This is a huge issue for most all people, both non-believer and believers, alike. We choose to keep the peace, to ignore hard conversations and to avoid putting ourselves in situations that we know are only going to cause hurt feelings. We avoid the truth and we suppress the truth. I do it just like you and we do it often. Of course, there is some level of wisdom here. We always want to speak only after we have thought it through and none of us really want to create hard situations for ourselves when we don’t have to do so. Having said this, if the answer to all of the hard truths of our lives is always to either avoid them or to suppress them we will ultimately find ourselves in even worse places. This really is the lesson of the Joseph story. Yes, an honest conversation about Jacob’s uneven treatment of his boys or with Joseph about how annoying he had become would not have been easy or fun. But by avoiding it and suppressing it a hard conversation became a horrific moment.
We have been dealing with some cell phone issues in our house. With the coming of the new year, we wanted to make some changes to our billing and to trade out one of our phones for a new one. Not all, but some of these needed changes have been a long time coming which is to say they should have been dealt with long ago. But, talking to representatives for our provider over the phone or in person has always tested my Christianity and in truth has often been an incredibly frustrating process most times. In my mind, that was the likely outcome we would face this time too. Truth be told, when I finally did go to our store up in the Greenville area, those who helped me could not have been nicer. Yet, what I had done for months was avoid it while having ongoing issues with my phone for fear of what would likely happen. This is what we do. We avoid the temporary pain and settle for ongoing issues. We do this with going to the doctor, with taking care of financial needs, we do it with needed spiritual changes and we do it with the truth. Yet, however we slice it, is usually is not the best thing. To avoid or suppress usually take a hard moment and turns it into an even harder ongoing challenge.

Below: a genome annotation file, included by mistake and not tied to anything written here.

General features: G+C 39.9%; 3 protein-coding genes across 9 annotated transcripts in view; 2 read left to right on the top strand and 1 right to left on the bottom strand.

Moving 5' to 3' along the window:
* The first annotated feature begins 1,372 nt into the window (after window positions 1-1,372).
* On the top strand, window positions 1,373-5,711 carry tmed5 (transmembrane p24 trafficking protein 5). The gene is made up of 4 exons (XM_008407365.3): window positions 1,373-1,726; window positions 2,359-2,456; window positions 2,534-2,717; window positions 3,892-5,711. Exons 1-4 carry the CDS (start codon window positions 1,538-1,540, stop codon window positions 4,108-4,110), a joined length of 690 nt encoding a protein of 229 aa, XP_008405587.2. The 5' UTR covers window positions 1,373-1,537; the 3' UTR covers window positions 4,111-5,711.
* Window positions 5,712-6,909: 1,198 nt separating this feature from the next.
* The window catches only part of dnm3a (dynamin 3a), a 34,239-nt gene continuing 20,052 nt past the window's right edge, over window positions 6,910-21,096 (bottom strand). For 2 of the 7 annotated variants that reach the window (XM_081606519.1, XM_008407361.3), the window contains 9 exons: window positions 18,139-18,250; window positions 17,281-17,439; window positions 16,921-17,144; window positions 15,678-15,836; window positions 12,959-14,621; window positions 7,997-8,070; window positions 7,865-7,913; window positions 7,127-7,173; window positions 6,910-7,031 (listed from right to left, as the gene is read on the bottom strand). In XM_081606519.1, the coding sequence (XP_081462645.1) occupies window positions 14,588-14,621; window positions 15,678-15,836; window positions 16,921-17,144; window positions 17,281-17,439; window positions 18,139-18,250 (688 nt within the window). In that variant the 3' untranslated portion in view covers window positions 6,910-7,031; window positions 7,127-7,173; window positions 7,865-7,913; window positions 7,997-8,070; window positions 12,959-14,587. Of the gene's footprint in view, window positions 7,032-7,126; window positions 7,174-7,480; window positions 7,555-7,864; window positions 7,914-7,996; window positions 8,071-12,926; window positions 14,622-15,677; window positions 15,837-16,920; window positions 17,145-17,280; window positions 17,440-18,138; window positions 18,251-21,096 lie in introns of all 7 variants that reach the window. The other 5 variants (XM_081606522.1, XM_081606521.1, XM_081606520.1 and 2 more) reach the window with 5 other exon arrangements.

Finally, a perhaps most surprisingly, the Joseph story in chapter 37 teaches us that we often mishandle the truth by how we tell the truth. This is where Joseph comes into the story. As we said last week, Jacob was to blame and the older brothers were to blame for what happened but certainly Joseph was equally to blame. Everything Joseph says in this chapter about the place of power he will one day possess was true. He speaks the truth. But, it is how he tells the truth that is so inappropriate.
Here is a critical point for us as people of faith. How we tell the truth is equally as important as telling the truth. I want to say that again. How we tell the truth is equally as important as our telling the truth.
Remember the words of Ephesians 4:15. Speak the truth in love. Yes, we are to tell the truth. But, we must do it in the most loving way. Yes, we are to be truth tellers. But we are to do so with gentleness, kindness and humility. This is not always our strongest suit as either people or as believers.
I heard a person share recently about growing up as a troubled young adult with lots of issues. He said that by and large the family he married into knew of his problems and wanted him to know that they knew. He admitted that he hated to go to family gatherings because of how they wanted to confront him with the truth of his life. Yet, he said there was one family member who made all of the difference. This family member chose to be honest in a loving way. Ultimately the man said that he changed, made an about face and became a better person. He contributed a lot of his maturity to this family member who had the rare ability to treat him honestly and lovingly at the same time.
Here is the point I don’t want us to miss. This is how God treats us. God tells us the truth. God doesn’t avoid the truth. God doesn’t suppress the truth. God tells us the truth. Yet, God’s truth telling, as challenging as it can be, is always offered in and with love. And, of course, in Jesus, we see the ultimate example of this. This is the whole point of John 3:16 the most famous verse in all of the gospels. Why does God send His son as the truth of the world? He does so out of love and because of his love. Jesus does not come to beat us up, not to get in our face, not to tell us how bad we are but to offer us truth told in love.
Can we handle this truth of God? And, can we handle truth as we offer it to others in the same way? I believe we can. Amen.